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Andrew Crowder

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  • How Prudent Use Of IWM Can Make 10% Over The Next 43 Days [View article]
    I think your response is short-sighted for several reasons.

    You seem to ignore sound risk-management principles through the use of position-sizing, etc. Every professional options trader (and more and more retail options traders) are learning how to effectively use position-sizing to keep their risk-defined. A max loss would be highly unlikely given the large cushion provided by the spread.

    This is a high-probability of success trade (over 90%) and yes you can lose a lot (not the $10,000 you quoted, but only $8,950 because you brought in $1,050 as a credit). But, what sound trader would allow themselves to take a full loss on the trade? Knowing the probability of the trade and the potential risk you can easily define your stop-loss on each and every credit spread trade, thereby not taking a max loss. Risk can be defined in various ways.

    Options premiums are not set by "experts" they are based on implied volatility, among other factors, that the market creates, not some individual "options expert" that you mention. As IV rises, premium rise, this is not something decided upon by an "options expert" as you state.

    Obviously, your knowledge of options is limited and that is okay. The options market is new to most people and often difficult to comprehend. Most base their strong opinions on truly limited knowledge, which only does a disservice to the options industry and those of us trying to bring the value of options to the forefront.

    There are so many negative stereotypes attached to options and I understand why. The hype around outstanding gains and ridiculous claims exist everywhere. But, it is your job to try and learn how to effectively use options in a responsible and effective way. Do the math, learn about the statistical advantages of each and every trade, know how to use position-sizing to define risk, and the list goes on and on. I can promise if you do take the time to learn about options and how to use them responsibly you will be able to bring in income for a long period.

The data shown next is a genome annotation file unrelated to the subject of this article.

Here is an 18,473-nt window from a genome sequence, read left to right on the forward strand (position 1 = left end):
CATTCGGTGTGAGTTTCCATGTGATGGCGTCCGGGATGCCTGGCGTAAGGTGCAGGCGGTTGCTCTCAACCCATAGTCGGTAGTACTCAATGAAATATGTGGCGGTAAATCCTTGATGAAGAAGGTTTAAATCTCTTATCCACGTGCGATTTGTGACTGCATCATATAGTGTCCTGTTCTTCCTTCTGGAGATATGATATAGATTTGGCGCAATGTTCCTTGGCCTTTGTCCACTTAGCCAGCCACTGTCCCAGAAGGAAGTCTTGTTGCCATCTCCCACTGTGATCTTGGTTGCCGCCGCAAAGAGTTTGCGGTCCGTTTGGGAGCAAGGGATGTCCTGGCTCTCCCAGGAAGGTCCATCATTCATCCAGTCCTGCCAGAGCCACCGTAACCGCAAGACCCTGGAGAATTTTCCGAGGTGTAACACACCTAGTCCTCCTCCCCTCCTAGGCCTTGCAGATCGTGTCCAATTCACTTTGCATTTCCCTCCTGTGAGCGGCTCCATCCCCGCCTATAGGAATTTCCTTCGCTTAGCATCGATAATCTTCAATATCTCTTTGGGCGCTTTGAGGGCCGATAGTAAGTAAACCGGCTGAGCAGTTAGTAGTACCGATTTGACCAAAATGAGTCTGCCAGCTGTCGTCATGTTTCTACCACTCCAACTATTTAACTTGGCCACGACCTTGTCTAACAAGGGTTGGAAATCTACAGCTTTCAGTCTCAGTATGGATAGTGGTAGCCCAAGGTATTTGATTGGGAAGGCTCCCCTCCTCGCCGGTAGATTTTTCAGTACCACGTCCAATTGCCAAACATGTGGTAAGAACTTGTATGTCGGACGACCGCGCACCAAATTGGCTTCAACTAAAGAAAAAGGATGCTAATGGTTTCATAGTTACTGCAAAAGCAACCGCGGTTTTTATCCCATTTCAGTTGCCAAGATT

Unlike most options traders who look at the risk/reward of a trade and no other factors. It is this simplistic approach that again does a disservice to the the options industry and to investors in general. They read your fodder and take it as coming from a knowledgeable source. And that is extremely unfortunate, because options when used responsibly through sound strategies and risk-management are some of the most powerful investment tool that we have.
    Sep 9 12:34 PM | 2 Likes Like |Link to Comment
  • Short-Term High-Probability, Mean-Reversion Indicator: Silver Hits Another Short-Term Extreme [View article]
    All I can say is that you have to do your due diligence. Additionally, look at the time frame of your investment. I am a short-term trader who takes advantage of short-term extremes in the market, you may opt for a different approach.
    Apr 26 11:04 AM | 2 Likes Like |Link to Comment
  • Short-Term, High-Probability Mean-Reversion Indicator: Overbought and Ready [View article]
    I try not to listen to any of the so-called noise if I choose to make sound trading decisions.
    Dec 3 10:43 AM | 2 Likes Like |Link to Comment
  • Short-Term, High-Probability Mean Reversion Indicator: Back in a Short-Term Neutral State [View article]